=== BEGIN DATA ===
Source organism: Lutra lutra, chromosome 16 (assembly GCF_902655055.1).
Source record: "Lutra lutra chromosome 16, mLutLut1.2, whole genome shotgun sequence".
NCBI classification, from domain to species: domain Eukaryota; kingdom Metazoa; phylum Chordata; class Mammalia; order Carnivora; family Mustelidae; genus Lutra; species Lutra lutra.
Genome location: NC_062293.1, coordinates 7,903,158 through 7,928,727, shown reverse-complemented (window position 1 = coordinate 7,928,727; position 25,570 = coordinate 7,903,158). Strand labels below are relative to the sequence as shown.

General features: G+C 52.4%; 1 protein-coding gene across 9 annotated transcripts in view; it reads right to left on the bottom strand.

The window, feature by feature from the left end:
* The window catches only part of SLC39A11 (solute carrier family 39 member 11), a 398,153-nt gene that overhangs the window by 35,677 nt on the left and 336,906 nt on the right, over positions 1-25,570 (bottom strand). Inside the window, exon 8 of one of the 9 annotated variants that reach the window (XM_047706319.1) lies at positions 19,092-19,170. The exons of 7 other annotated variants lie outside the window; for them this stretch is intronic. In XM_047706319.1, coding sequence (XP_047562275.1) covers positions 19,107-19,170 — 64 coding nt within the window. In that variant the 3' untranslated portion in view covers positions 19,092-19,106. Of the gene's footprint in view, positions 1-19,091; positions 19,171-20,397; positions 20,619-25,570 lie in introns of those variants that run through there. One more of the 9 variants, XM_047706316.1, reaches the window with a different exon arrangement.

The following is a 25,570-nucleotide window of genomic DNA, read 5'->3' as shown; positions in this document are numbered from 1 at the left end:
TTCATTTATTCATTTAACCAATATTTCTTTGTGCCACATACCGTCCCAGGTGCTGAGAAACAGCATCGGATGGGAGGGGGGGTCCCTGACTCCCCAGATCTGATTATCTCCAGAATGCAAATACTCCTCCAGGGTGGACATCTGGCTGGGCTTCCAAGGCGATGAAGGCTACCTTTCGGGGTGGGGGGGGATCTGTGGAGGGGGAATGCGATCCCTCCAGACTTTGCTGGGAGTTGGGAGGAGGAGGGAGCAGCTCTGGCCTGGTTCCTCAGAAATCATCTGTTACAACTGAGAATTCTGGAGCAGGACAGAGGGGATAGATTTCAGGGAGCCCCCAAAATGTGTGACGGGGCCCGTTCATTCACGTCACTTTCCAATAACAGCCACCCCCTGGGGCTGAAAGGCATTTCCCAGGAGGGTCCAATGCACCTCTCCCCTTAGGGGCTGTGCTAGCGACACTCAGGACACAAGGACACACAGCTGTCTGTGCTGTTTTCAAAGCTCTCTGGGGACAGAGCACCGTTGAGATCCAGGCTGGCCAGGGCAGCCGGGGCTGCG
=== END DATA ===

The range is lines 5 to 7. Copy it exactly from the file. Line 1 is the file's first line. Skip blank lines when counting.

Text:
General features: G+C 52.4%; 1 protein-coding gene across 9 annotated transcripts in view; it reads right to left on the bottom strand.

The window, feature by feature from the left end:
* The window catches only part of SLC39A11 (solute carrier family 39 member 11), a 398,153-nt gene that overhangs the window by 35,677 nt on the left and 336,906 nt on the right, over positions 1-25,570 (bottom strand). Inside the window, exon 8 of one of the 9 annotated variants that reach the window (XM_047706319.1) lies at positions 19,092-19,170. The exons of 7 other annotated variants lie outside the window; for them this stretch is intronic. In XM_047706319.1, coding sequence (XP_047562275.1) covers positions 19,107-19,170 — 64 coding nt within the window. In that variant the 3' untranslated portion in view covers positions 19,092-19,106. Of the gene's footprint in view, positions 1-19,091; positions 19,171-20,397; positions 20,619-25,570 lie in introns of those variants that run through there. One more of the 9 variants, XM_047706316.1, reaches the window with a different exon arrangement.